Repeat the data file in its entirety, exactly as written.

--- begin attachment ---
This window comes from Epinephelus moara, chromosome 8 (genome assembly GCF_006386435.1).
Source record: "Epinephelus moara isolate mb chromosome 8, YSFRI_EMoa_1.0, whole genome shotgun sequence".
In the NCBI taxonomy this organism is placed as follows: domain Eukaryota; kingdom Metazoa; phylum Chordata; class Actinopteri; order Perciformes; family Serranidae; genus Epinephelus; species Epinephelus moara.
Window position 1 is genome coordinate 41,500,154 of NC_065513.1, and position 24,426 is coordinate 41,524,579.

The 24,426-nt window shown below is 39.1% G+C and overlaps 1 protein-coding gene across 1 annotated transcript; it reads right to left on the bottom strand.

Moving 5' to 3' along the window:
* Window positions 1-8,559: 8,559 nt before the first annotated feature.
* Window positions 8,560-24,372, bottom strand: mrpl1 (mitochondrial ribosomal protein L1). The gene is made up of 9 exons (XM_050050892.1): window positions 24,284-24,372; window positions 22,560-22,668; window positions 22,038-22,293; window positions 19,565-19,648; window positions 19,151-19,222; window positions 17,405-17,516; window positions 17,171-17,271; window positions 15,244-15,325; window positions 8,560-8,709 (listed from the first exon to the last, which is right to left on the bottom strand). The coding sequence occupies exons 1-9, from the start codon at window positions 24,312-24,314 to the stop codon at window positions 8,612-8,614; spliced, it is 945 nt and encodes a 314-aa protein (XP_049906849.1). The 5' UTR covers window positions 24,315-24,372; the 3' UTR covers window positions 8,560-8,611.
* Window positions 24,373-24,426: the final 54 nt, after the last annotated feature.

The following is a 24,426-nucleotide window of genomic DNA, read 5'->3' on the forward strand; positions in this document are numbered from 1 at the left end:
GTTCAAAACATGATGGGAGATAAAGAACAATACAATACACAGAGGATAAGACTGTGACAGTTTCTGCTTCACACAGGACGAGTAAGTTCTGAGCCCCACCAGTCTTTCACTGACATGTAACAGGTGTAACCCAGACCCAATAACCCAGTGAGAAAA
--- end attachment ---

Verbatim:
This window comes from Epinephelus moara, chromosome 8 (genome assembly GCF_006386435.1).
Source record: "Epinephelus moara isolate mb chromosome 8, YSFRI_EMoa_1.0, whole genome shotgun sequence".
In the NCBI taxonomy this organism is placed as follows: domain Eukaryota; kingdom Metazoa; phylum Chordata; class Actinopteri; order Perciformes; family Serranidae; genus Epinephelus; species Epinephelus moara.
Window position 1 is genome coordinate 41,500,154 of NC_065513.1, and position 24,426 is coordinate 41,524,579.

The 24,426-nt window shown below is 39.1% G+C and overlaps 1 protein-coding gene across 1 annotated transcript; it reads right to left on the bottom strand.

Moving 5' to 3' along the window:
* Window positions 1-8,559: 8,559 nt before the first annotated feature.
* Window positions 8,560-24,372, bottom strand: mrpl1 (mitochondrial ribosomal protein L1). The gene is made up of 9 exons (XM_050050892.1): window positions 24,284-24,372; window positions 22,560-22,668; window positions 22,038-22,293; window positions 19,565-19,648; window positions 19,151-19,222; window positions 17,405-17,516; window positions 17,171-17,271; window positions 15,244-15,325; window positions 8,560-8,709 (listed from the first exon to the last, which is right to left on the bottom strand). The coding sequence occupies exons 1-9, from the start codon at window positions 24,312-24,314 to the stop codon at window positions 8,612-8,614; spliced, it is 945 nt and encodes a 314-aa protein (XP_049906849.1). The 5' UTR covers window positions 24,315-24,372; the 3' UTR covers window positions 8,560-8,611.
* Window positions 24,373-24,426: the final 54 nt, after the last annotated feature.

The following is a 24,426-nucleotide window of genomic DNA, read 5'->3' on the forward strand; positions in this document are numbered from 1 at the left end:
GTTCAAAACATGATGGGAGATAAAGAACAATACAATACACAGAGGATAAGACTGTGACAGTTTCTGCTTCACACAGGACGAGTAAGTTCTGAGCCCCACCAGTCTTTCACTGACATGTAACAGGTGTAACCCAGACCCAATAACCCAGTGAGAAAA